In the year that has passed since the pope’s election, I have been struck by the profound sense of diaconate which radiates from the Holy Father, especially, during Lent and Holy Week.  Let me start by something which some might think only an arcane bit of trivia, but for me, it is something quite profound.  Some of the first images we had of the new pope came from his days as Archbishop of Buenos Aires as we washed the feet of people — all kinds of people —  on Holy Thursday.  Invariably the images showed the Cardinal Archbishop wearing his stole as a deacon does while washing feet.  This was clearly a deliberate choice he made: to remove his priest’s chasuble and to rearrange his stole diagonally as a deacon wears it.  For people who might not be very familiar with the way these things normally work, this may not seem like such a big deal, so let me explain.  Normally, during the Mass of the Lord’s Supper on Holy Thursday, in the Latin Church,  the priest (or bishop) presiding, the deacons assisting at that Mass, and any concelebrants, will remove their outer vestments: the chasuble for the bishops/presbyters, the dalmatic for the deacons. Francis washing feet In many cases, these same clerics might also take off their stoles as well, although some will keep the stoles on.  Priests and bishops wear their stoles over their shoulder with the ends of the stole hanging straight down in front of them.  Deacons wear the stole over the left shoulder, and secured at the right hip, so that the stole appears diagonally across the deacon’s chest.  So, imagine a priest celebrating this rite: he removes his chasuble and the stole — worn in the priestly manner — is visible.  If he leaves the stole on during the washing of the feet, then that’s what people will see.  If the deacon removes his dalmatic, people will see the stole worn diagonally.  What Pope Francis does is something I don’t think any of us has ever seen before: he removes his chasuble, and then takes his priest’s stole and rearranges it, intentionally, into the diagonal stole of the deacon.  And only then does he begin to wash feet.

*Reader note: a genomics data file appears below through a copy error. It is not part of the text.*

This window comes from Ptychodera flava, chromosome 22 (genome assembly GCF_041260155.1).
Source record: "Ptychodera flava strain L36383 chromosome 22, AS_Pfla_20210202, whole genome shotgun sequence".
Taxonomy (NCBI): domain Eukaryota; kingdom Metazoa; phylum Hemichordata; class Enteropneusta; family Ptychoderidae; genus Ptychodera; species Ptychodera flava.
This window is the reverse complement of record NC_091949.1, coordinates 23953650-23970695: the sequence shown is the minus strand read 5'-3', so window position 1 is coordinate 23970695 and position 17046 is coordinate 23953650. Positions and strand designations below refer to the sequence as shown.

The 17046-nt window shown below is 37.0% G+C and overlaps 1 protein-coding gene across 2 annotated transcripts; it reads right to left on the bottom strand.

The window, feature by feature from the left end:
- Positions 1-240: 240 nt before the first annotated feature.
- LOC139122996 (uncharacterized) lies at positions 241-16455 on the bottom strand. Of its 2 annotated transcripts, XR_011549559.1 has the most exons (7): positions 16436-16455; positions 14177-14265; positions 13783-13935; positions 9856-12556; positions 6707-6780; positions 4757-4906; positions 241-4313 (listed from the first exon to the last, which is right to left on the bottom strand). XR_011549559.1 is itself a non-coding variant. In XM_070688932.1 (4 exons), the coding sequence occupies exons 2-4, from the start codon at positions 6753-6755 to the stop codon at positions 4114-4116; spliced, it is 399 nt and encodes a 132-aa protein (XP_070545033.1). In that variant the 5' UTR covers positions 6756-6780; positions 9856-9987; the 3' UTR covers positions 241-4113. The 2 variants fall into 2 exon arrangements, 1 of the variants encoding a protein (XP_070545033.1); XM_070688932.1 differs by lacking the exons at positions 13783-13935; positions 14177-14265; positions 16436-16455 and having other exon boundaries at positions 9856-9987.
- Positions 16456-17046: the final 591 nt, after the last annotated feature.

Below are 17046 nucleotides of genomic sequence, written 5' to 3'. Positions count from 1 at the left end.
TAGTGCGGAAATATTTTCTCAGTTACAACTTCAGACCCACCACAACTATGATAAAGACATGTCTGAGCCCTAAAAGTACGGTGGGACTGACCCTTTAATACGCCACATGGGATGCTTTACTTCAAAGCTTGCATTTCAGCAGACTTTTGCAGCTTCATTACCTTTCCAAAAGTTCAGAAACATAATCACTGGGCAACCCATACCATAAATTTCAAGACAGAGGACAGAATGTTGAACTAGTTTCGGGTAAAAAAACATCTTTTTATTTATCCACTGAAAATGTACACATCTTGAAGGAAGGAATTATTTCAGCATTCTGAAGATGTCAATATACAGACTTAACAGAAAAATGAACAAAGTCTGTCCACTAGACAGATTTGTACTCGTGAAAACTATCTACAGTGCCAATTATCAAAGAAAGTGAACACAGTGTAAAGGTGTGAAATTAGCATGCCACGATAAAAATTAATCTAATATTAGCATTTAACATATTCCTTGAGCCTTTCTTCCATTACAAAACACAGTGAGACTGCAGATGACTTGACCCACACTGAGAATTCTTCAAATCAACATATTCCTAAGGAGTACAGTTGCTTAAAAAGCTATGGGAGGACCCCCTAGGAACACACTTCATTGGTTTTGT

The message, therefore,  is crystal clear and sacramentally significant: In this act of washing feet, we are imitating Christ the Servant, Christ the Deacon, who was pouring out his life for others just as he was pouring out the water over the feet of his disciples.  It’s all about diakonia.

Want more?  Guess when Pope Francis actually signed his Lenten Message?  Oh, it was only released over the last couple of days, but if you look at the end of the document, you will find that he actually signed it on 26 December, the Feast of St. Stephen, Deacon and First Martyr.

With this as background, let’s look at some of the things the Holy Father has to say.  The pope cites St. Paul: “He became poor, so that by his poverty you might become rich”(2 Cor 8-9), and asks, “What do these words of Saint Paul mean for us Christians today?  What does this invitation to poverty, a life of evangelical poverty, mean for us today?”  He immediately responds that first this “shows us how God works.”  He speaks of how God chose to reveal himself in poverty out of a desire to be close to us, “a love which does not hesitate to offer itself in sacrifice for the beloved.”  I was reminded of the words of St. John Paul II, who wrote in his great encyclical Fides et Ratio, when he referred to kenosis as “a grand and mysterious truth for the human mind, which finds it inconceivable that suffering and death can express a love which gives itself and seeks nothing in return” (#93).